***Postscript: As Simon’s journey around Banff National Park continued on from Peyto Lake, he would complete the following two monumental drawings at Lake Louise Ski Resort and Sunshine Village. Both of these images went viral around the world on prominent media channels everywhere.



Photo by Chris Moseley courtesy Lake Louise Ski Resort



Photo by Luke Sudermann courtesy Sunshine Village

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  1. Pat Nichols commented:

    Thank you to the amazing artist, Simon Beck. Thank you to the community of people who were responsible for contributing to the creation and public display of this uniquely Canadian outdoor art project. Simon’s work is soulful and beautiful. Art and beauty help to balance out the darker side of our world, which we are exposed to far too often. Yet another special thank you to George Webber who I met briefly in Calgary many moons ago, around the time that he produced the Little Bow Project, which were amazing B&W photos of a Hutterite group.


  2. Deborah Ward commented:

    Just delighted to read that Simon was blessed with the opportunity
    to go to BANFF Alberta. His Art certainly will be met with delight and
    lots of heartfelt gratitude.

    BANFF Alberta like no other!


  3. Shirley Beck commented:

    What a amazing job you have done, T & C, in presenting Simon and his art to a yet wider audience – not an easy task in terms of size, time, location, personality, but you seem to have got to the heart of it all. Many thanks; I think you are wonderful, and so is Simon, but then I could be just a wee bit biased, being his Mom.


    • George Webber commented:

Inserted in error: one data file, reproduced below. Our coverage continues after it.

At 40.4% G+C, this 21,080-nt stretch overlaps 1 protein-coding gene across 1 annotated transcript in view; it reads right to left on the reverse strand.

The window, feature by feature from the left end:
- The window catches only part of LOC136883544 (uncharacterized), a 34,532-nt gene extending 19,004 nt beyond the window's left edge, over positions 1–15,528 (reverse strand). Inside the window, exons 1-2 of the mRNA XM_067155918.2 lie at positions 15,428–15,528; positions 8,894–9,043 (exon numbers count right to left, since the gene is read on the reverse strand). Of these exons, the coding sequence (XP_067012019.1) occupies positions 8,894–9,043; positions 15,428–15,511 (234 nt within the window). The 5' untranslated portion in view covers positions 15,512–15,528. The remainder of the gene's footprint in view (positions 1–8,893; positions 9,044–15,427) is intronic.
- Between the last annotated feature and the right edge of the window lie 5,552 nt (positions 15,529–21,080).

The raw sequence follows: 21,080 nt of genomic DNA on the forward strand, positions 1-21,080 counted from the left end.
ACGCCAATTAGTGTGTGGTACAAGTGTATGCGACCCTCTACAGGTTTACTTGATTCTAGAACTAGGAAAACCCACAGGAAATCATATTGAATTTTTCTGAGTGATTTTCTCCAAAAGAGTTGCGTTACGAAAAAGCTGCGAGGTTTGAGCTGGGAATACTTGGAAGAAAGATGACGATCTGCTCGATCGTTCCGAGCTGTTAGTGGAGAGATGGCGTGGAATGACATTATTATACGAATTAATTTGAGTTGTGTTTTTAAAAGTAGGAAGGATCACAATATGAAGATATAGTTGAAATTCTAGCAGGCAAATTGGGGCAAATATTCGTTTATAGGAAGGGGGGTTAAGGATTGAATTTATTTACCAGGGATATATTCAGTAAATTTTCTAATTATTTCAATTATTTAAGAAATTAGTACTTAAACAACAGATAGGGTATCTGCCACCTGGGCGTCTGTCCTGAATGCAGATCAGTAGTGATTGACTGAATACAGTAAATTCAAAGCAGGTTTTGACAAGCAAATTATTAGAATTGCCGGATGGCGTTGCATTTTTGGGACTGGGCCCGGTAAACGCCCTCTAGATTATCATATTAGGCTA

I learned a few things observing and photographing Simon Beck for T&C. Most important, perhaps, was a reminder that going up against the odds is never easy. But in that, there is an inspiration and challenge for the rest of us.


  4. Simon Beck commented:

    The Banff NP is a great unspoilt area and there is something peaceful about being able to look at the mountains rising beyond unaltered forests, exactly as God intended, meaning before humans started modifying the landscape. Beautiful as the European Alps are, there is always human alteration here and there.


    • Dan McDonnell commented:

      I certainly agree with you Simon. Why do people always have to spoil what mother nature gives only God knows. I love the great mountains and mother earth and my heart cries when I see her being destroyed.


  5. Dan McDonnell commented:

    Simon there is a vast amount of people who have great talents and I’m in awe how you express yourself. I am a watercolorist and enjoy painting nature scenes and you opened my eyes to another great way to show how artist like you can make something out of nothing into a master piece. I live near Lake Erie in Ohio and the Cuyahoga River in Cleveland Ohio actually started on FIRE in 1967 0r near that time. Anyway that just shows you how people can destroy mother earth.
    The only way to ignore these things is either ignore them or try to do something to make people realize what there doing to Gods world.
    Dan McDonnell
    Sad to say near Cleveland Ohio